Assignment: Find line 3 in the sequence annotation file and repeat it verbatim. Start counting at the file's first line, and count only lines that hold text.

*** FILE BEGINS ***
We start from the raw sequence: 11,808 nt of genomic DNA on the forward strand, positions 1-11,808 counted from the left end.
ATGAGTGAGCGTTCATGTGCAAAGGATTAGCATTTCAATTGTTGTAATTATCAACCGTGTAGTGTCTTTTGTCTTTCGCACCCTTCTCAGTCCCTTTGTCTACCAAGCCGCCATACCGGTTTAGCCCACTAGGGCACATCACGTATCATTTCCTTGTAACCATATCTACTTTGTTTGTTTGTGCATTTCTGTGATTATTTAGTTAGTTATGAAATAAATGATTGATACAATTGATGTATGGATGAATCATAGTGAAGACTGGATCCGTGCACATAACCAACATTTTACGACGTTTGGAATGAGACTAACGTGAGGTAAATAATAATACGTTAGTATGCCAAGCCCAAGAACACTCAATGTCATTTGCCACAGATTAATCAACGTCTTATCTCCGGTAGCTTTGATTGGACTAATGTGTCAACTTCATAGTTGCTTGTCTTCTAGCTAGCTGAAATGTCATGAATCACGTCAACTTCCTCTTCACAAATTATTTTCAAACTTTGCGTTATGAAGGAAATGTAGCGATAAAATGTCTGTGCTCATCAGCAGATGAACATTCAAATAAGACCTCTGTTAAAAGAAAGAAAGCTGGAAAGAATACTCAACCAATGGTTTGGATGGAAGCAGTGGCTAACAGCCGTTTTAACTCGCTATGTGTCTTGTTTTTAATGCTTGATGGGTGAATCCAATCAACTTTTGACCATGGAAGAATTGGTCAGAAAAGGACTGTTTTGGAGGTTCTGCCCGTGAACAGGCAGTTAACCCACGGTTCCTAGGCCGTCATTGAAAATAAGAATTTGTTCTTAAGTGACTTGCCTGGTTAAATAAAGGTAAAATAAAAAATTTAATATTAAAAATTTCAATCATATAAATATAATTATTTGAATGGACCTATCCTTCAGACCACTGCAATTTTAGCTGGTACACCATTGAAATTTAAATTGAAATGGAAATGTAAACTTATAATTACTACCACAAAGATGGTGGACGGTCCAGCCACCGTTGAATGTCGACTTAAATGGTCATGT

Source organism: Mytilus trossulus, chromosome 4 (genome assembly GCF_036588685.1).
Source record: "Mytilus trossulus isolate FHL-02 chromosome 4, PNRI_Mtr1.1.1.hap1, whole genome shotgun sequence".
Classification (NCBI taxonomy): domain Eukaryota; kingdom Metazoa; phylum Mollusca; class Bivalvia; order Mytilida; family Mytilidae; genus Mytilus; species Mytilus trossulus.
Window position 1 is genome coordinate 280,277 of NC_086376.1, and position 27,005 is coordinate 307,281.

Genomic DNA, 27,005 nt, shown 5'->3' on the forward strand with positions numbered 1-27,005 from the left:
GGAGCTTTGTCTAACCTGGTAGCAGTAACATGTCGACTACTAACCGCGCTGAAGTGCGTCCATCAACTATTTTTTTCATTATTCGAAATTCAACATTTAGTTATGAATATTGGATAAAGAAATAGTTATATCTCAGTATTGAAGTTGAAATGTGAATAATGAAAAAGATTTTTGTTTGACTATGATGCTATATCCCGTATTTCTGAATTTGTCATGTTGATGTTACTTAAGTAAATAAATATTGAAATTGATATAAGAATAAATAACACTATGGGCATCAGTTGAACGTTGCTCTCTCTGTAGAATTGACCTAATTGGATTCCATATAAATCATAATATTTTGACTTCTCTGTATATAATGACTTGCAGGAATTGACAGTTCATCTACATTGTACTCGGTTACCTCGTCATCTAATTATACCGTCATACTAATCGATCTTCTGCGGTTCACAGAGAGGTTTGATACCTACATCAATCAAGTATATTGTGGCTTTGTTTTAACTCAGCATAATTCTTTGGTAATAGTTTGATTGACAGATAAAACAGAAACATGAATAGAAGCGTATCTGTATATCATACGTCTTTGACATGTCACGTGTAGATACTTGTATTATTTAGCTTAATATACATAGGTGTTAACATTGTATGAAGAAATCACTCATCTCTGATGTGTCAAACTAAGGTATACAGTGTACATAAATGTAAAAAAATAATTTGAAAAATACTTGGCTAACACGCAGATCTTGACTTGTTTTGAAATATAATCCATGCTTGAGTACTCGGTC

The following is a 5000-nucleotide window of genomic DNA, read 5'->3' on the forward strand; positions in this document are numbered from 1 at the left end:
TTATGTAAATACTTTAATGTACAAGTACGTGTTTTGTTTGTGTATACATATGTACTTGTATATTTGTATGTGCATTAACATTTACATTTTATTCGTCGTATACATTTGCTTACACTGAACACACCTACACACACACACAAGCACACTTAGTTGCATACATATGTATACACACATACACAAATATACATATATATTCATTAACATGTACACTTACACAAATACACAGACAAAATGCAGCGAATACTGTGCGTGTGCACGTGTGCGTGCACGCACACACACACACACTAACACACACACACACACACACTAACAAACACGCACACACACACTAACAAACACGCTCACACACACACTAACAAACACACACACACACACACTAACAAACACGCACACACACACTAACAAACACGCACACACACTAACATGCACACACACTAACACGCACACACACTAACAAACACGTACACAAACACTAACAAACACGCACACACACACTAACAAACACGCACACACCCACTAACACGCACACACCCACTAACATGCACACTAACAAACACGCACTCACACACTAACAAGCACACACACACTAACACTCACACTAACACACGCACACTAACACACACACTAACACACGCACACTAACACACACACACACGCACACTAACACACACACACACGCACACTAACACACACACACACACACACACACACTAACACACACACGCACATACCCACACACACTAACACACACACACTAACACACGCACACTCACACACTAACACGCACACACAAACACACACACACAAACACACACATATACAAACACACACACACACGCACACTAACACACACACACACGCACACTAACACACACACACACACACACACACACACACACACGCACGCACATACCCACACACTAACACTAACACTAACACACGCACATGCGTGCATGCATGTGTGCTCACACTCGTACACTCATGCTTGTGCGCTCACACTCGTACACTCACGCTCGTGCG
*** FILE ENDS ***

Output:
Source organism: Mytilus trossulus, chromosome 4 (genome assembly GCF_036588685.1).